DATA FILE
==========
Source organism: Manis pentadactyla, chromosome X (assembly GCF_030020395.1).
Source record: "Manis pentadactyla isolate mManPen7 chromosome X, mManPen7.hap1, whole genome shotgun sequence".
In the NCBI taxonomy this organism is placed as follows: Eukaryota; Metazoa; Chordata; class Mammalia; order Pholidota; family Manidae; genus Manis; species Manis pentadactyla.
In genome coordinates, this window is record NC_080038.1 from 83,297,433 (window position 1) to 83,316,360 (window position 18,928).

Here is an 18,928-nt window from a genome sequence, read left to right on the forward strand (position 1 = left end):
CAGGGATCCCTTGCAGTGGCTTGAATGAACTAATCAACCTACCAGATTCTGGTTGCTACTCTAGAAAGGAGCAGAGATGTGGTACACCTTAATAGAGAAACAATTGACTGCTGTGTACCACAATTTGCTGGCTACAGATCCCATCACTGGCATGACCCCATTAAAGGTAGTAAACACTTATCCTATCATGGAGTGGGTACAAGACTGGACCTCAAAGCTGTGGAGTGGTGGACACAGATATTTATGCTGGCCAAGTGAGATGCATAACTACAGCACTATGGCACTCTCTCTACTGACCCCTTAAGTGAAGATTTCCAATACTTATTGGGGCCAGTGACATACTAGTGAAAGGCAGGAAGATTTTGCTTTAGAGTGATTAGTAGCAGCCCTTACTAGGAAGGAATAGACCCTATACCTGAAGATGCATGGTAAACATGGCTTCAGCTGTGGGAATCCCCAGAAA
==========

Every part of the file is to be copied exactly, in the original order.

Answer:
Source organism: Manis pentadactyla, chromosome X (assembly GCF_030020395.1).
Source record: "Manis pentadactyla isolate mManPen7 chromosome X, mManPen7.hap1, whole genome shotgun sequence".
In the NCBI taxonomy this organism is placed as follows: Eukaryota; Metazoa; Chordata; class Mammalia; order Pholidota; family Manidae; genus Manis; species Manis pentadactyla.
In genome coordinates, this window is record NC_080038.1 from 83,297,433 (window position 1) to 83,316,360 (window position 18,928).

Here is an 18,928-nt window from a genome sequence, read left to right on the forward strand (position 1 = left end):
CAGGGATCCCTTGCAGTGGCTTGAATGAACTAATCAACCTACCAGATTCTGGTTGCTACTCTAGAAAGGAGCAGAGATGTGGTACACCTTAATAGAGAAACAATTGACTGCTGTGTACCACAATTTGCTGGCTACAGATCCCATCACTGGCATGACCCCATTAAAGGTAGTAAACACTTATCCTATCATGGAGTGGGTACAAGACTGGACCTCAAAGCTGTGGAGTGGTGGACACAGATATTTATGCTGGCCAAGTGAGATGCATAACTACAGCACTATGGCACTCTCTCTACTGACCCCTTAAGTGAAGATTTCCAATACTTATTGGGGCCAGTGACATACTAGTGAAAGGCAGGAAGATTTTGCTTTAGAGTGATTAGTAGCAGCCCTTACTAGGAAGGAATAGACCCTATACCTGAAGATGCATGGTAAACATGGCTTCAGCTGTGGGAATCCCCAGAAA